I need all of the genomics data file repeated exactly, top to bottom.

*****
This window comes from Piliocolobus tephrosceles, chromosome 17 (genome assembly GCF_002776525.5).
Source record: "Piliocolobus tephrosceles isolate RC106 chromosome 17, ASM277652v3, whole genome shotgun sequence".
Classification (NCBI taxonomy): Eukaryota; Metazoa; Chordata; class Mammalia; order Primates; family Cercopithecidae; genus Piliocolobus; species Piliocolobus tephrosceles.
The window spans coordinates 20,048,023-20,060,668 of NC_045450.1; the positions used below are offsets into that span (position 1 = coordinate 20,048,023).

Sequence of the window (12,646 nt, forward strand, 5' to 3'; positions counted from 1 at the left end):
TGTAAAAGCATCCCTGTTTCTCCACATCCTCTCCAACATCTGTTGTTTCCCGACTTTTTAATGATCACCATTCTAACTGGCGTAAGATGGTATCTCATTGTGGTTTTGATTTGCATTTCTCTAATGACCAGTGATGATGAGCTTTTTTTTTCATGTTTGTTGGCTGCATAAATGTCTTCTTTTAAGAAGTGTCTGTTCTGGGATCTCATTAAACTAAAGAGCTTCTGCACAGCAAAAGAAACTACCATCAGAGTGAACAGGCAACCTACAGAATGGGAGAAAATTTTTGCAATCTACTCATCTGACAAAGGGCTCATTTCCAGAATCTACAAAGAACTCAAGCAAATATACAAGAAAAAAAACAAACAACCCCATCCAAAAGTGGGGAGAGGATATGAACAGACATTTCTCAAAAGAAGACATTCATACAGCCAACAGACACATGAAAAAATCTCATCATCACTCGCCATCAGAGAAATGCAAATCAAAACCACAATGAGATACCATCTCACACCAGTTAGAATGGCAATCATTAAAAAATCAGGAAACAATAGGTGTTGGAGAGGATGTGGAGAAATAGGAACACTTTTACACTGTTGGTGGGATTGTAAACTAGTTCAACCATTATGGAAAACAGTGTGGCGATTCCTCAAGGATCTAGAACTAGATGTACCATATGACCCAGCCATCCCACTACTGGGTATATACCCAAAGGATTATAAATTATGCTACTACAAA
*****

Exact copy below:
This window comes from Piliocolobus tephrosceles, chromosome 17 (genome assembly GCF_002776525.5).
Source record: "Piliocolobus tephrosceles isolate RC106 chromosome 17, ASM277652v3, whole genome shotgun sequence".
Classification (NCBI taxonomy): Eukaryota; Metazoa; Chordata; class Mammalia; order Primates; family Cercopithecidae; genus Piliocolobus; species Piliocolobus tephrosceles.
The window spans coordinates 20,048,023-20,060,668 of NC_045450.1; the positions used below are offsets into that span (position 1 = coordinate 20,048,023).

Sequence of the window (12,646 nt, forward strand, 5' to 3'; positions counted from 1 at the left end):
TGTAAAAGCATCCCTGTTTCTCCACATCCTCTCCAACATCTGTTGTTTCCCGACTTTTTAATGATCACCATTCTAACTGGCGTAAGATGGTATCTCATTGTGGTTTTGATTTGCATTTCTCTAATGACCAGTGATGATGAGCTTTTTTTTTCATGTTTGTTGGCTGCATAAATGTCTTCTTTTAAGAAGTGTCTGTTCTGGGATCTCATTAAACTAAAGAGCTTCTGCACAGCAAAAGAAACTACCATCAGAGTGAACAGGCAACCTACAGAATGGGAGAAAATTTTTGCAATCTACTCATCTGACAAAGGGCTCATTTCCAGAATCTACAAAGAACTCAAGCAAATATACAAGAAAAAAAACAAACAACCCCATCCAAAAGTGGGGAGAGGATATGAACAGACATTTCTCAAAAGAAGACATTCATACAGCCAACAGACACATGAAAAAATCTCATCATCACTCGCCATCAGAGAAATGCAAATCAAAACCACAATGAGATACCATCTCACACCAGTTAGAATGGCAATCATTAAAAAATCAGGAAACAATAGGTGTTGGAGAGGATGTGGAGAAATAGGAACACTTTTACACTGTTGGTGGGATTGTAAACTAGTTCAACCATTATGGAAAACAGTGTGGCGATTCCTCAAGGATCTAGAACTAGATGTACCATATGACCCAGCCATCCCACTACTGGGTATATACCCAAAGGATTATAAATTATGCTACTACAAA